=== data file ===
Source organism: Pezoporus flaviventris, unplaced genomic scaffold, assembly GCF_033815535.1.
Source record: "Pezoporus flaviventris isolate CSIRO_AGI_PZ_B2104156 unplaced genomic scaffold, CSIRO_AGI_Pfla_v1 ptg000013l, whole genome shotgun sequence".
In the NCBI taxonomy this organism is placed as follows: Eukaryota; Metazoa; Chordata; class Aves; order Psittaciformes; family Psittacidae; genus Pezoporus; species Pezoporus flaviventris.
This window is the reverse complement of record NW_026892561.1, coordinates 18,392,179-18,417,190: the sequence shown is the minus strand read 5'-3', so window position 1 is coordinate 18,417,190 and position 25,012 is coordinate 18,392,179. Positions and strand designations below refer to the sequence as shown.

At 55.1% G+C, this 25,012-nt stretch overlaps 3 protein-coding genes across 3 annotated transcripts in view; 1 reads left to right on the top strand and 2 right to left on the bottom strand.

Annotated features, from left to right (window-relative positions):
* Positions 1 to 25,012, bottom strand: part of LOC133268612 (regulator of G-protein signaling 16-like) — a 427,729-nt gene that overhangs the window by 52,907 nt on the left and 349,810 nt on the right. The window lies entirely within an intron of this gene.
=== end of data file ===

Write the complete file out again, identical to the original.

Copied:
Source organism: Pezoporus flaviventris, unplaced genomic scaffold, assembly GCF_033815535.1.
Source record: "Pezoporus flaviventris isolate CSIRO_AGI_PZ_B2104156 unplaced genomic scaffold, CSIRO_AGI_Pfla_v1 ptg000013l, whole genome shotgun sequence".
In the NCBI taxonomy this organism is placed as follows: Eukaryota; Metazoa; Chordata; class Aves; order Psittaciformes; family Psittacidae; genus Pezoporus; species Pezoporus flaviventris.
This window is the reverse complement of record NW_026892561.1, coordinates 18,392,179-18,417,190: the sequence shown is the minus strand read 5'-3', so window position 1 is coordinate 18,417,190 and position 25,012 is coordinate 18,392,179. Positions and strand designations below refer to the sequence as shown.

At 55.1% G+C, this 25,012-nt stretch overlaps 3 protein-coding genes across 3 annotated transcripts in view; 1 reads left to right on the top strand and 2 right to left on the bottom strand.

Annotated features, from left to right (window-relative positions):
* Positions 1 to 25,012, bottom strand: part of LOC133268612 (regulator of G-protein signaling 16-like) — a 427,729-nt gene that overhangs the window by 52,907 nt on the left and 349,810 nt on the right. The window lies entirely within an intron of this gene.